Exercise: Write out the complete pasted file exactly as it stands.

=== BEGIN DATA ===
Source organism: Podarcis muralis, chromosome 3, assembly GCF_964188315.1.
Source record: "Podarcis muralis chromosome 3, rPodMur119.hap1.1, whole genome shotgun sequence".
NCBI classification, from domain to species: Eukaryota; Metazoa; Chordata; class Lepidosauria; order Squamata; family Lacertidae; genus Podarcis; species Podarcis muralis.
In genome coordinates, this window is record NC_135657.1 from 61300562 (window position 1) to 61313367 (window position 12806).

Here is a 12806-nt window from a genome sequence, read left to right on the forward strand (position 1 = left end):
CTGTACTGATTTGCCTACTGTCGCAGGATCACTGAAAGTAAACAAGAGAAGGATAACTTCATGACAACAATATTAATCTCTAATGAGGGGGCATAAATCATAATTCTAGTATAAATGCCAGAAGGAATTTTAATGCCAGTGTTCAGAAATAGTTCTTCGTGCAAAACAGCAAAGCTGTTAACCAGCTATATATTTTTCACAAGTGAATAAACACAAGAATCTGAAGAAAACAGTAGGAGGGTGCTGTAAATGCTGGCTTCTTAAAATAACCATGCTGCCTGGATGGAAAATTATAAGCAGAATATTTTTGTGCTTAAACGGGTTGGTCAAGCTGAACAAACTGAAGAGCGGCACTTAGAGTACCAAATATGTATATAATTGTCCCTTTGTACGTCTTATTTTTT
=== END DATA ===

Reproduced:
Source organism: Podarcis muralis, chromosome 3, assembly GCF_964188315.1.
Source record: "Podarcis muralis chromosome 3, rPodMur119.hap1.1, whole genome shotgun sequence".
NCBI classification, from domain to species: Eukaryota; Metazoa; Chordata; class Lepidosauria; order Squamata; family Lacertidae; genus Podarcis; species Podarcis muralis.
In genome coordinates, this window is record NC_135657.1 from 61300562 (window position 1) to 61313367 (window position 12806).

Here is a 12806-nt window from a genome sequence, read left to right on the forward strand (position 1 = left end):
CTGTACTGATTTGCCTACTGTCGCAGGATCACTGAAAGTAAACAAGAGAAGGATAACTTCATGACAACAATATTAATCTCTAATGAGGGGGCATAAATCATAATTCTAGTATAAATGCCAGAAGGAATTTTAATGCCAGTGTTCAGAAATAGTTCTTCGTGCAAAACAGCAAAGCTGTTAACCAGCTATATATTTTTCACAAGTGAATAAACACAAGAATCTGAAGAAAACAGTAGGAGGGTGCTGTAAATGCTGGCTTCTTAAAATAACCATGCTGCCTGGATGGAAAATTATAAGCAGAATATTTTTGTGCTTAAACGGGTTGGTCAAGCTGAACAAACTGAAGAGCGGCACTTAGAGTACCAAATATGTATATAATTGTCCCTTTGTACGTCTTATTTTTT